Petty post notwithstanding, I’ve been following
Main Girl Girlfriend Ex-Girlfriend’s blog on and off since I first found out about it.
It started from a place of insecurity: what did she have that I didn’t? What made her sweeter, kinder, more appealing, better able to withstand the pain that came from dealing with Beaut? Was she a manipulator playing Beaut better than he was playing her?
Then, as my hurt began to fade, it continued from curiosity and a sense of being bonded to her. We’d shared the same guy for so long, had too many Facebook conversations on his wall (I cringe at how obvious I was in competing for his attention to anyone viewing his profile #nodignity), even meeting each other once, that our #funnynotfunny nickname for each other was SisterWives. I’d always liked her, despite myself – she was an AMAZING mother, full of love and compassion, funny, sassy, open-minded and kind. So I continued to read, wondering if maybe this time Beaut would get his head out of his ass and recognize the love of a good woman before he torpedoed the relationship the way he had with so many others. I hoped so, for his sake.
As I got embroiled with Hickster and began cycling through the rollercoaster of passion and emotional abuse, I continued to read. I recognized so much of myself in her: the doubts, confusion, fear, justifications and love. I hoped that her’s would be a much happier ending than my own. I saw the tell-tale signs of mental anguish and I felt our bond grow stronger. I continued to read, as I navigated my depression. One day this spring, she wrote about her love for her son and the letters she wrote to him on an almost daily basis. It squeezed my heart – I still cherish the handwritten notes my mother wrote to me growing up (here and here). So I left her a comment, to tell her as much. Some things are more important than petty appearances of indifference.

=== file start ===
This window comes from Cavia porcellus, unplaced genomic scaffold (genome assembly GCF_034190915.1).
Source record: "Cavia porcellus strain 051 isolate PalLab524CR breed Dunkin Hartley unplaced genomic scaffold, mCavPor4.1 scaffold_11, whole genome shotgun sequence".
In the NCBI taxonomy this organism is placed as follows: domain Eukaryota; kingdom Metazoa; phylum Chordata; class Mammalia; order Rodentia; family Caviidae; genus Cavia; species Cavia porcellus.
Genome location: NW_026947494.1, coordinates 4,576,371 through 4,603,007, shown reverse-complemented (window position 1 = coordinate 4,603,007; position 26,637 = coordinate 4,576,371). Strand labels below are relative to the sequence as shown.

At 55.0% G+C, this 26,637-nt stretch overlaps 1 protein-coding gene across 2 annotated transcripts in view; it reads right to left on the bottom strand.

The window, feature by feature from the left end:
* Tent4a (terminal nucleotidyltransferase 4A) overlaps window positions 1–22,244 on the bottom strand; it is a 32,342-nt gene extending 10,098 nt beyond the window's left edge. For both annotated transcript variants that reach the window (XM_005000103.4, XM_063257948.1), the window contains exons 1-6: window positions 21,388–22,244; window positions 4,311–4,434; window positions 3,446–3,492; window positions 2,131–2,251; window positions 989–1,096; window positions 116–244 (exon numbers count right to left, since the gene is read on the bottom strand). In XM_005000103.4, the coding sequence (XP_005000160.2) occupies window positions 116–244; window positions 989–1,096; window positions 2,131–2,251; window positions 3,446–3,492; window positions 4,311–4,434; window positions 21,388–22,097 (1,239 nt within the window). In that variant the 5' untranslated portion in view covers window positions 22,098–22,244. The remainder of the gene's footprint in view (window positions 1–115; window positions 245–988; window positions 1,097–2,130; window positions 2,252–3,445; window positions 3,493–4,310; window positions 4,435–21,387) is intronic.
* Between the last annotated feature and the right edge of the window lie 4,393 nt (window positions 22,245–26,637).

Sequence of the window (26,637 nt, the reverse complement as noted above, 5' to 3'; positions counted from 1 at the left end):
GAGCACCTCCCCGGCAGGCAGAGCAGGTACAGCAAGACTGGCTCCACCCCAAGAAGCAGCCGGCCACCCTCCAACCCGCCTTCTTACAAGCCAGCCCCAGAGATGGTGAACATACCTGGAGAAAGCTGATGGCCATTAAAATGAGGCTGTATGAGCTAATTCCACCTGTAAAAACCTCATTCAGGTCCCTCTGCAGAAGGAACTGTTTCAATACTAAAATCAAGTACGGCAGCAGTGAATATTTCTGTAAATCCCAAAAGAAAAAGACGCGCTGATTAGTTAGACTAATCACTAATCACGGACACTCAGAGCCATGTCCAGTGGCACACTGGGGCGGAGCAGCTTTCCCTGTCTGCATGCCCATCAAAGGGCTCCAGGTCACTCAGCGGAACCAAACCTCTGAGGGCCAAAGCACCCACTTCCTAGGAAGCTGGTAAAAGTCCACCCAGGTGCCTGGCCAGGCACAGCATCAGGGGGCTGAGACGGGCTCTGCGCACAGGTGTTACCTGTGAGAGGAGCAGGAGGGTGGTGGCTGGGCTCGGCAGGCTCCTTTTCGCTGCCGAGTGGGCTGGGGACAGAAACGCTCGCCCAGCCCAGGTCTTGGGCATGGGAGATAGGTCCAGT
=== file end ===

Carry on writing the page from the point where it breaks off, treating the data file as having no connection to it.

Main Girl Girlfriend Ex-Girlfriend Bright Light began to write of her attempts to piece back her life after the breakup, it became harder to not comment. So many of her struggles and reflections were identical to the ones that I’d been working through because of Hickster. Eventually, I couldn’t stop myself. Her posts were a mix of confusion and shame. And if there is one thing I am familiar with, it is shame.
Me too, Bright Light. Me too. You got this. You will find peace, and you will forgive yourself.
She wrote recently about the similar feeling of solidarity she shares with me, and how my comments have helped her on her journey to healing. In that post, she renamed me Rainbows, fully conscious of my struggle to see the colors.
It feels like absolution.
On days where I am too confused, hurt and tired to continue fighting against my brain, I tell myself I owe it to all the ppl who have invested themselves in my recovery: the public healthcare system, my coworkers, my friends, my family, ICB and now Bright Light.
I got this. I will find peace, and I will forgive myself.